Just as the attackers can use these tools to locate accounts with weak passwords, so can you. In fact, you should routinely audit the strength of your users' passwords so that you have an opportunity to address the issue before attackers can take advantage of it. Before auditing system passwords, it is very important that you obtain documented authorization from your organization's management to perform this task. Jobs have been lost, and administrators have even gone to jail due to apparent misunderstandings over the purpose of their password-auditing activities.
Establishing an effective password policy and educating the users about proper ways to select and remember strong passwords goes a long way toward helping to prevent unauthorized system access. Another way to help ensure the integrity of the authentication process is to use tokens such as RSA's SecurID. SecurID is a small hardware device or a software module that generates a different access code approximately every minute and works in conjunction with RSA back-end software. When logging in, users are asked to supply a password that they remember as well as the temporary access code that the SecurID token has generated.
Another challenge in securing access to user accounts is the administrative complexity of assigning initial passwords to new user accounts. Many organizations use the same default password for all new users, and many individuals in the organization generally know this password. Using a random initial password is an effective way to protect new user accounts. Many attackers, especially insiders, attempt to compromise newly created accounts by trying typical first-time passwords such as "password," "test," or the username of the user. Other important password policies include a minimum password length of eight characters, password aging, password history, and account lockout after a certain number of consecutive failed login attempts.
Enforcing the account lockout policy might open your organization to a denial of service (DoS) attack if attackers can attempt to log in to your system over the network as the user whom they want to lock out.
Password aging limits the amount of time a password is valid before the user must select another password. This option is critical for preventing an attacker who knows an account's password from being able to access the host months later because the user doesn't want to and doesn't have to change the password.
Maintaining password history is important because users often inadvertently circumvent security policies. Password history will remember the prior n number of passwords used for an account and prevent these passwords from being used again. Although password history is helpful, users can frequently bypass this restriction by incrementing the number that they add at the beginning or the end of the password. If possible, consider implementing mechanisms that require that a new password differ from the previous password by a certain number of characters.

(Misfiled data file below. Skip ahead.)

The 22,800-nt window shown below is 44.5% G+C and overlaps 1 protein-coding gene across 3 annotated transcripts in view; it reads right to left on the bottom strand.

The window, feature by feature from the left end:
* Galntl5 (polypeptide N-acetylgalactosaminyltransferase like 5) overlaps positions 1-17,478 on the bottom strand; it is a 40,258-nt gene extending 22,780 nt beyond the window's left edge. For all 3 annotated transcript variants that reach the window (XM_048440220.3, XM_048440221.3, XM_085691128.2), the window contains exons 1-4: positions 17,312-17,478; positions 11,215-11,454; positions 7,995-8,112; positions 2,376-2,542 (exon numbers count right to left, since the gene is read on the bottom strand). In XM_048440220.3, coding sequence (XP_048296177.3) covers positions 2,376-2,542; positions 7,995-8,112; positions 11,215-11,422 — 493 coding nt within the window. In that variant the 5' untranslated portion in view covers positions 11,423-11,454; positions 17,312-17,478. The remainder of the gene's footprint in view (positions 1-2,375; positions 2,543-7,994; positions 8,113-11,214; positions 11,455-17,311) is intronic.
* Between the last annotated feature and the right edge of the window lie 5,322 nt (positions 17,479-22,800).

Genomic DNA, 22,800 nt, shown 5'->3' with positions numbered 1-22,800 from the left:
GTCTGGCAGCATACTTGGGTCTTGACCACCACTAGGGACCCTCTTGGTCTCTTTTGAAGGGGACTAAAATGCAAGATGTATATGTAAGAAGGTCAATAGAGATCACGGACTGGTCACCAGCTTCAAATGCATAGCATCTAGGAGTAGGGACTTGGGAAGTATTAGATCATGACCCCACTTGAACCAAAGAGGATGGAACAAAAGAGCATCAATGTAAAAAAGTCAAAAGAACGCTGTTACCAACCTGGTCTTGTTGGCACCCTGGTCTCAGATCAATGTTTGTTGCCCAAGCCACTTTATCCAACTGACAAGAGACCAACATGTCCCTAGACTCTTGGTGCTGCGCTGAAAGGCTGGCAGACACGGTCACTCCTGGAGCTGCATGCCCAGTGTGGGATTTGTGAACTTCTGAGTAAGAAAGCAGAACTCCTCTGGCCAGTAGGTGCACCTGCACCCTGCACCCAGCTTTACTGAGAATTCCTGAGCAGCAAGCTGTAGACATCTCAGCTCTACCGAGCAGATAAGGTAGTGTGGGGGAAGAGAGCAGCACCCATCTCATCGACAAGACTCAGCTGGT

You can help prevent users from picking weak passwords by implementing password-filtering mechanisms that verify the strength of the password before allowing the user to set it. You can use the ntpassword tool to accomplish this on UNIX platforms (http://www.utexas.edu/cc/unix/software/npasswd). Windows 2000 and above come with such capabilities built in, whereas Windows NT requires you to install the passfilt.dll utility before you can enable this functionality (see Microsoft Knowledgebase article 225230).
A compromise of the password's confidentiality might grant a remote attacker local access to the system, whether the password belongs to a user or service account. Password-related issues can be mitigated through user awareness and through enforceable policies that encourage good password practices. By developing and implementing a password policy that balances security needs, business requirements, and human limitations, you can alleviate many of the risks associated with password misuse.
Controlling Group Membership
Another aspect of controlling user access involves examining groups that user accounts belong to and limiting access permissions assigned to those groups. One reason for assigning access permissions to groups instead of individual users is that group permissions automatically apply for each user in the group. By managing permissions for groups and assigning users to groups, administrators can keep much better control of security in their environments. You should grant groups the minimum access rights that the group's members need to fulfill required tasks.
A common configuration mistake when placing users into groups is having too many users assigned to highest-privilege groups. Although it's natural to think of placing users who need to perform certain administrative functions in the Domain Administrators group in Windows or in the root group in Linux, you should determine whether another administrative group has lesser permissions that are still adequate for performing the required tasks. For example, if you have to change the time on a host, what would be the preferred group membership? The recommended group for Windows would be Server Operators or Power Users. It's important to determine which group would provide the most restrictive level of permissions while still supporting the task.
UNIX groups such as sysadmin, sys, and root should also have a controlled membership. The permissions granted to these groups might allow their members to access sensitive files and executables. Instead of adding user accounts to these critical groups, consider using tools such as Sudo to allow specific users to execute privileged commands without having full root privileges (http://www.courtesan.com/sudo). Using Sudo is an effective security measure because it restricts administrative privileges and records the invocation of Sudo privileges into a log; this is terrific for determining accountability for restricted tasks.
Keeping an eye on how your administrative accounts and groups are used is an important aspect of protecting a host against attacks. You can quickly detect the misuse of user accounts, and investigate other security-related problems, if you maintain and monitor security logs as we discuss in the following section.